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Emily Ryan
Biodiversity Institute
785-864-6293

Artist to visit for 'Very Nervous System'

Fri, 04/25/2014

LAWRENCE — Toronto-based installation artist David Rokeby will be in residence at The Commons from Monday, April 28, through Thursday, May 1, in conjunction with Data & Democracy, the programming theme for the year. Rokeby will install a portion of "Very Nervous System," which converts the gesture and motion of viewers into sound.

The public is invited to view and interact with the piece Tuesday, April 29, preceding the Artist Talk. During the week, Rokeby will give a formal talk about his work, lead a Coffee @ The Commons conversation, work with students and participate in a dialogue about cross-disciplinary research with faculty.

Rokeby has been making art for more than 30 years. He is most well-known for his interactive work that engages the human body directly and for his work that utilizes artificial perception systems. More information about his oeuvre can be found at his website.

Scheduled events:

Tuesday, April 29

  • 4 p.m.-5:30 p.m. Installation viewing for 'Very Nervous System'
  • 5:30 p.m. Artist Talk

Wednesday, April 30

  • 10 a.m. Coffee @ The Commons
  • 3 p.m. Faculty roundtable: How do research questions develop across disciplines?

All events associated with the residency are free. A full schedule of events can be found online.



Matt Menzenski, a graduate student in Slavic languages & literatures, took this photo during President Obama’s speech at KU Thursday. Menzenski says he was struck by how relaxed the president was in his delivery. He missed a chance to hear former President Bill Clinton speak in his hometown in 2004, but finally got to see a sitting president this week at KU. “The opportunity to hear the president speak is just one of many great opportunities I've had at KU. So many interesting talks and events happen here all the time. I try to attend at least one a week-- it's never hard to find something interesting to go to.” Tags: University of Kansas College of Liberal Arts and Sciences KU School of Languages, Literatures & Cultures KU Dept of Slavic Languages - Friends & Alumni Barack Obama The White House #exploreKU #POTUSatKU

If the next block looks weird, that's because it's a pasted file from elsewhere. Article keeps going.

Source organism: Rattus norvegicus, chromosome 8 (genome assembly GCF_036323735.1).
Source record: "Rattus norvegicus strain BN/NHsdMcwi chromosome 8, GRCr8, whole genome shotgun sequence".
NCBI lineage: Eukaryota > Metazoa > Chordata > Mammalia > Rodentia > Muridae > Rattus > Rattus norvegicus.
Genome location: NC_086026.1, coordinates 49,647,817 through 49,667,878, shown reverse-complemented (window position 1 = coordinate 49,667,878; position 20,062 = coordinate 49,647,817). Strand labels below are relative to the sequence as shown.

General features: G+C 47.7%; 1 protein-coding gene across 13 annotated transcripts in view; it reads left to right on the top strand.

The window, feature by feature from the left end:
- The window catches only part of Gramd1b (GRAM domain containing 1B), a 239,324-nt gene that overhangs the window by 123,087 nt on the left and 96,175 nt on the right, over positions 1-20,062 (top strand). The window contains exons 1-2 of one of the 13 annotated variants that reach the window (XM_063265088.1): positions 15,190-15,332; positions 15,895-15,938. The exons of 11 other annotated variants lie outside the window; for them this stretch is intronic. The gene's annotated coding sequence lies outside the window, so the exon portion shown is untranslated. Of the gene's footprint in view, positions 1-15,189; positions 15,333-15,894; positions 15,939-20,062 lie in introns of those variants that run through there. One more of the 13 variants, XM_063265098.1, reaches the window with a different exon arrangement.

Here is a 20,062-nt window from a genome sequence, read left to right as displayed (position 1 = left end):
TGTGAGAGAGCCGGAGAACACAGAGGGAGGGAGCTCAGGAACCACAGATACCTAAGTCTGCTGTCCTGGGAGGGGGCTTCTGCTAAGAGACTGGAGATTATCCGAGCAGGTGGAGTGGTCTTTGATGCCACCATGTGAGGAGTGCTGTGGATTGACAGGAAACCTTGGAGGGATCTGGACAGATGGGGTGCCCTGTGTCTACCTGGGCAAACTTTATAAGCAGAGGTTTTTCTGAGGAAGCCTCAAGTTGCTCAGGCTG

#KUfacts : There are 30+ tenant companies in the Bioscience & Technology Business Center at KU. http://t.co/PqeeY5r16W #growKS
Explore KU: The Bells of Mount Oread KU’s Campanile, a 120-foot-tall timepiece that tolls automatically on the hour and quarter-hour, not only sounded in the 2015 New Year at midnight with 12 mighty gongs, but also regularly rings up memories for many Jayhawks – the 277 faculty and students who gave their lives during World War II, the graduates who walk through its doors at commencement, and aspiring students who have strolled through the Lawrence campus. (See http://bit.ly/1xjjwJj). For nearly 60 years, KU’s 53-bell carillon has been tolling the sounds of peace and serenity across Mount Oread since it was installed in June 1955 inside the landmark World War II Memorial Campanile, which was dedicated in 1951. (See http://bit.ly/1BoL9jv) The carillon is also a four-octave musical instrument, which is played with a giant keyboard and foot pedals. University Carillonneur Elizabeth Egber-Berghout (http://bit.ly/14fiBPl), associate professor of carillon and organ, climbs 77 steps up a spiral staircase in the bell tower to perform recitals several times a month.


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